Other ones things like "riding a bike without a helmet" and a lot of COVID fines for failure to wear a mask. I had a lot of that when COVID was about and a lot of the guys I ran into because they're homeless, and they didn't really keep abreast of the news, they didn't understand what the laws were. For the guys that are housed, or finally do get housed, there's lots of neighbourhood disputes, which end up usually with the police being called and that snowballs from there, because they're known to the police. And you get a number of evictions that probably don't follow the proper legal procedures and they ended up, they don't end up in NCAT, our guys will just they just take the notice and leave because they don't know what their legal rights are and they sort of just vacate the property. And when they vacate the property, they'll just walk away and leave all their possessions behind.
So Damian would you connect most of those legal issues with either the fact that the clients are homeless, or also with the underlying causes that may have led to them being homeless?
It'd be probably some of the underlying issues that led to their homelessness, like mental health or drug use, because a lot of those guys because they've got prior convictions or they're well known to the police, they will tend to just let go of any of their rights. Because they there's a bit of learned helplessness there. Some of the positions you've got in Legal Aid specifically assisting homeless people have been really great, because they've been great advocates. And that's helped a lot of those guys, because a lot of them don't turn up to court too, so they might get a court notice and they won't appear in court, and they'll get "failure to attend" and then they'll get a warrant for their arrest.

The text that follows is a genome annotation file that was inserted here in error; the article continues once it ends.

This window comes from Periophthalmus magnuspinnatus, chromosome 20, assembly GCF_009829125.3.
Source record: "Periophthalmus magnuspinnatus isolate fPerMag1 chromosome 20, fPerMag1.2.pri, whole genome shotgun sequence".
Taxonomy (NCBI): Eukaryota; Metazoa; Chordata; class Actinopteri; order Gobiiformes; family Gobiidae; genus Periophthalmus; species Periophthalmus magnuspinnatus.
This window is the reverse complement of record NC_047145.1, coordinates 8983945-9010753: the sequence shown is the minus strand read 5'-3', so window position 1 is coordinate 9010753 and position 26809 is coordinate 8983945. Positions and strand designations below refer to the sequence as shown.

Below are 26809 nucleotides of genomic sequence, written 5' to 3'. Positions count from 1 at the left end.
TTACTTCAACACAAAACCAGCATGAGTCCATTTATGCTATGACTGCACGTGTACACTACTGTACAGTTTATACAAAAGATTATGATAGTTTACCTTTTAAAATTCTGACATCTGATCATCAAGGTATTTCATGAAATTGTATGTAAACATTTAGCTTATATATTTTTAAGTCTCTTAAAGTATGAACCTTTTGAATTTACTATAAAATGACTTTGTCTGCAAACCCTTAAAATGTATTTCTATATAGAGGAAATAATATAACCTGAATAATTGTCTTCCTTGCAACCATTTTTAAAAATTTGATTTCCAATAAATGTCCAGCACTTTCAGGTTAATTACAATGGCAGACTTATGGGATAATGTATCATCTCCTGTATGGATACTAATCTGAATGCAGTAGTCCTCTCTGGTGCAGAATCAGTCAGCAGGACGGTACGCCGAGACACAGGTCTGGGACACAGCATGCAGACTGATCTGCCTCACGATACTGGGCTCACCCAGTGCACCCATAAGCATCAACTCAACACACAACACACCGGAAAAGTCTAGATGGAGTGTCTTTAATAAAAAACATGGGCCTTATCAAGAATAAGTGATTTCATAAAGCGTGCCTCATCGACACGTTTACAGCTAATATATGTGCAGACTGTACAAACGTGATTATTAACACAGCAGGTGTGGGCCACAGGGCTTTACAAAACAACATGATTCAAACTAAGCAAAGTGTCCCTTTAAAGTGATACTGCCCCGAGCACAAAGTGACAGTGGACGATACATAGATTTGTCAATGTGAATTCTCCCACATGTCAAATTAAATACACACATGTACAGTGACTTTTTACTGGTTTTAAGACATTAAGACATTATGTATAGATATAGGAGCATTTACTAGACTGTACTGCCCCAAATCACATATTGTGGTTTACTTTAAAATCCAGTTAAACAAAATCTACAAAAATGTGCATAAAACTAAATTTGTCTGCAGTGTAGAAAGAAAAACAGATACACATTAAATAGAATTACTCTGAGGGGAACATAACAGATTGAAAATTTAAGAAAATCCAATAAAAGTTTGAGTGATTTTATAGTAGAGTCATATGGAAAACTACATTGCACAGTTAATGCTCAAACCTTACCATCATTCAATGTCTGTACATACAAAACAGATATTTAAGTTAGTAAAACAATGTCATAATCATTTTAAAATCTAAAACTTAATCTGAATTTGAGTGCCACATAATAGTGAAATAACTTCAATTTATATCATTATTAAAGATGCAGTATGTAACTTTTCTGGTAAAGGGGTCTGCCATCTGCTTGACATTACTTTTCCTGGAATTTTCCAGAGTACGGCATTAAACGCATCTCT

Yeah, I imagine their past experiences and trauma that they've also been through means that they they probably don't have a great trust of people in official positions or, you know, with courts or lawyers.
That's exactly right.
Is domestic and family violence, a factor causing homelessness with any of the clients you work with?
Yes, I would say a lot of the female clients will have some sort of history of family violence. Some of the women have escaped domestic violence and it's been really hard for them to secure accommodation, even in domestic violence services, because they're sort of few and far between and they're out of the area. So, when there's no vacancies, you've got to refer, especially in this area, over the border, or you've got to go south of Coffs Harbour so you're taking people away from family.
From any supports that they might have.
Yeah external supports. And again, a number of the people we work with are indigenous, a fair proportion. So, if you're referring away, you're referring them off country as well, which causes other issues.